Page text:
In Situ Assimilation Tracked By Trace Element Variation in Augite: Sausfjellet Pluton, North-Central Norway

Friday, 19 December 2014
Calvin G Barnes1, Nolwenn Coint2, Aaron Sei Yoshinobu1, Tore Prestvik3 and Melanie Ames Weed Barnes4, (1)Texas Tech University, Geosciences, Lubbock, TX, United States, (2)Norwegian Geological Survey, Trondheim, Norway, (3)Norwegian University of Science and Technology, Trondheim, Norway, (4)Texas Tech Univ, Lubbock, TX, United States
The Sausfjellet pluton is a sub-circular, 445 Ma pluton in the Bindal Batholith. It was intruded into mid-crustal level (~700 MPa), high-grade rocks during Taconian assembly of the Helgeland Nappe Complex. Stage 1 of the pluton is massive pyroxene hornblende gabbro with poikilitic hornblende. Stage 2, the subject of this study, occupies the central and western parts of the pluton and is gradationally zoned from central, layered, xenolith-rich hornblende biotite two-pyroxene diorite + anorthosite, to western, massive, xenolith-poor hornblende biotite three-pyroxene quartz monzonite. Bulk-rock compositions are consistent with widespread accumulation of pyroxene + plagioclase.

In order to separate effects of accumulation from assimilation, trace element zoning profiles in augite were used as a proxy for changes in melt composition. Augite is normally zoned, with incompatible elements increasing from cores to rims. However, trace element variation among samples plots as multiple trends that can be resolved into two broad groups that correspond to the central and western zones. Augite in the layered central zone has lower abundances of REE, Pb and Hf and higher abundances of Cr, V, Ni, Sr, and P compared to the western zone. The two trends intersect at low concentrations of incompatible elements such as Zr.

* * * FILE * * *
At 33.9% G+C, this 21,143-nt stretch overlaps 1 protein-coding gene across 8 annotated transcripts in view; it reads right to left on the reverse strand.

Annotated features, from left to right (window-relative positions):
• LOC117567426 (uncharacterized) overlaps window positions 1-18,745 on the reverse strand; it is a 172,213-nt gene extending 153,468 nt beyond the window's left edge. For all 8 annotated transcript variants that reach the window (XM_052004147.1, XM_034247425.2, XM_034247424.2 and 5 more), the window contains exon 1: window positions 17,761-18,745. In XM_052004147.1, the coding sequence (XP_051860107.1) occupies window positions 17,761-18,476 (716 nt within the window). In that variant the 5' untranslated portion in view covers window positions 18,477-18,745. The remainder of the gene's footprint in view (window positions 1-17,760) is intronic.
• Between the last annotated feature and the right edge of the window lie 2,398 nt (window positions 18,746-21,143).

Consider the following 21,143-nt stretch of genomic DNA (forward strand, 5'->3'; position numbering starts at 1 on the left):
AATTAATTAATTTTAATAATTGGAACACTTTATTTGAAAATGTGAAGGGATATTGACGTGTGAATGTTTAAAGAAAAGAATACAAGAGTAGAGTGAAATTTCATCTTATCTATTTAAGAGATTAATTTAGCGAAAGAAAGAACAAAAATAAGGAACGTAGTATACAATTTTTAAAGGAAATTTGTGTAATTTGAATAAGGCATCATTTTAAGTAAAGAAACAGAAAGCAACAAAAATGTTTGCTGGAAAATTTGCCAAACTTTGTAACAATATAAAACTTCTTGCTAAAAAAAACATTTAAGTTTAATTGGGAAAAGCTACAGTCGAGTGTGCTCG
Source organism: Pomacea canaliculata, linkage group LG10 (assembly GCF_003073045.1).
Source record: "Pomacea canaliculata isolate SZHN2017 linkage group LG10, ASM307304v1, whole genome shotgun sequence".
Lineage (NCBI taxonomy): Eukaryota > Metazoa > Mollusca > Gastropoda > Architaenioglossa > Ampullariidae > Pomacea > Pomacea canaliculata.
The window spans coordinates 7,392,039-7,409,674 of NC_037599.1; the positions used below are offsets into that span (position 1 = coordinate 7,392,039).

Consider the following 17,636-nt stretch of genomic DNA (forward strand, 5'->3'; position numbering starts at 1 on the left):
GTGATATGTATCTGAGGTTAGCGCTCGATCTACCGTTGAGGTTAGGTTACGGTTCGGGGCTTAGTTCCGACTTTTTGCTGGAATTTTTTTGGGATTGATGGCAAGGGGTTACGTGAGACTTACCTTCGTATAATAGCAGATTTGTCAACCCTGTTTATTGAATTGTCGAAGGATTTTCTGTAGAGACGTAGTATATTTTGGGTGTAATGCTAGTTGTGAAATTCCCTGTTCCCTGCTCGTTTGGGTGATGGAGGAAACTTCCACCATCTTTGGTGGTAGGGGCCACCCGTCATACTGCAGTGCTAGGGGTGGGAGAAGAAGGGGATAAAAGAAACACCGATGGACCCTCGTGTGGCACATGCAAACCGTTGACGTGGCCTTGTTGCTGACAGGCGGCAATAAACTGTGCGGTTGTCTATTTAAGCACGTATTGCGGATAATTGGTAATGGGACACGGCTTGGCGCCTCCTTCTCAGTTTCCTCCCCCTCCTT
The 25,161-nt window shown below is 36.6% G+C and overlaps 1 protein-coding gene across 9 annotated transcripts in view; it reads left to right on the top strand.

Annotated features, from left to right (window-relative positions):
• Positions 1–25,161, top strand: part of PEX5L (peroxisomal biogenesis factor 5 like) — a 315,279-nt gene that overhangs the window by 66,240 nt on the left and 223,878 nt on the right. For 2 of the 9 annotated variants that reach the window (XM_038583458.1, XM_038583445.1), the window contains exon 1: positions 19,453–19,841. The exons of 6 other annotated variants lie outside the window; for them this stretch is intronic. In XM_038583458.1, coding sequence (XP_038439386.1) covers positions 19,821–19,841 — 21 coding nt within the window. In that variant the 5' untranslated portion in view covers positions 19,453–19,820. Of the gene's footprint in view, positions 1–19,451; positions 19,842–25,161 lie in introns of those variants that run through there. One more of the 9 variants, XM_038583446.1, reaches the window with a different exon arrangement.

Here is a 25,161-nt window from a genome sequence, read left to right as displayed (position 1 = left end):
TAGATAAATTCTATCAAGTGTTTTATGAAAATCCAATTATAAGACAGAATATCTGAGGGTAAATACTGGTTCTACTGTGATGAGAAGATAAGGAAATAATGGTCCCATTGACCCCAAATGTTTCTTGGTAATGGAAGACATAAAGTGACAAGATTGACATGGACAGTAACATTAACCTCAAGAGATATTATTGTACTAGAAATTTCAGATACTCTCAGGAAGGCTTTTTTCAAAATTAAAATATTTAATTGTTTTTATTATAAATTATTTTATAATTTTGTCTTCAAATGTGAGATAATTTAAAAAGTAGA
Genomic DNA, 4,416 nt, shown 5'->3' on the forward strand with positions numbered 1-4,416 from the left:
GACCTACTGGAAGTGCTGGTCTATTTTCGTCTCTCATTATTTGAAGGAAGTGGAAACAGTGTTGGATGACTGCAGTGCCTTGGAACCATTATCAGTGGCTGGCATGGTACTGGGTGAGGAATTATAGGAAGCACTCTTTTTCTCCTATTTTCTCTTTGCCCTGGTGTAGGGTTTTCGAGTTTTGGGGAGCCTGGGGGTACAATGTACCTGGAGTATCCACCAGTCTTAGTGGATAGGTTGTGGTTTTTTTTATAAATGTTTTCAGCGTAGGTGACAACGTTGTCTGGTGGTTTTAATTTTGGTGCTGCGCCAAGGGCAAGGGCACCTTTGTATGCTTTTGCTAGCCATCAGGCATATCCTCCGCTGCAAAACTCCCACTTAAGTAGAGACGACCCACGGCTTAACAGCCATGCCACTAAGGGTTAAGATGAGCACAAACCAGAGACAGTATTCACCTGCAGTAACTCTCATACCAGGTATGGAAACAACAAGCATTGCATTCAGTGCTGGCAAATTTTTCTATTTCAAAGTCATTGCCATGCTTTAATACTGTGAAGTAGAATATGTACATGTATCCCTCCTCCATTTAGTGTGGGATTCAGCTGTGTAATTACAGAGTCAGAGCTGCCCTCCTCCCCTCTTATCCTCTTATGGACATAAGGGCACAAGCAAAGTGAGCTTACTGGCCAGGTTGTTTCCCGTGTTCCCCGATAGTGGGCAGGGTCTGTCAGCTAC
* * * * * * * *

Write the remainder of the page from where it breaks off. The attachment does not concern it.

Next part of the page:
Calculation of melts in equilibrium with augite, combined with AFC-type modeling, suggest that variation in augite Zr contents requires assimilation of Zr-rich rocks in all Stage 2 rocks. In the western zone, increases in Zr, Hf, REE and Pb suggest assimilation of Neoproterozoic gneisses that are host to the western zone; this conclusion is consistent with bulk-rock δ18O values.

We conclude that assimilation of host rocks was widespread in this mid-crustal magma body, and that augite preserves a trace element record of differentiation (AFC) that is difficult to identify using bulk-rock compositions alone.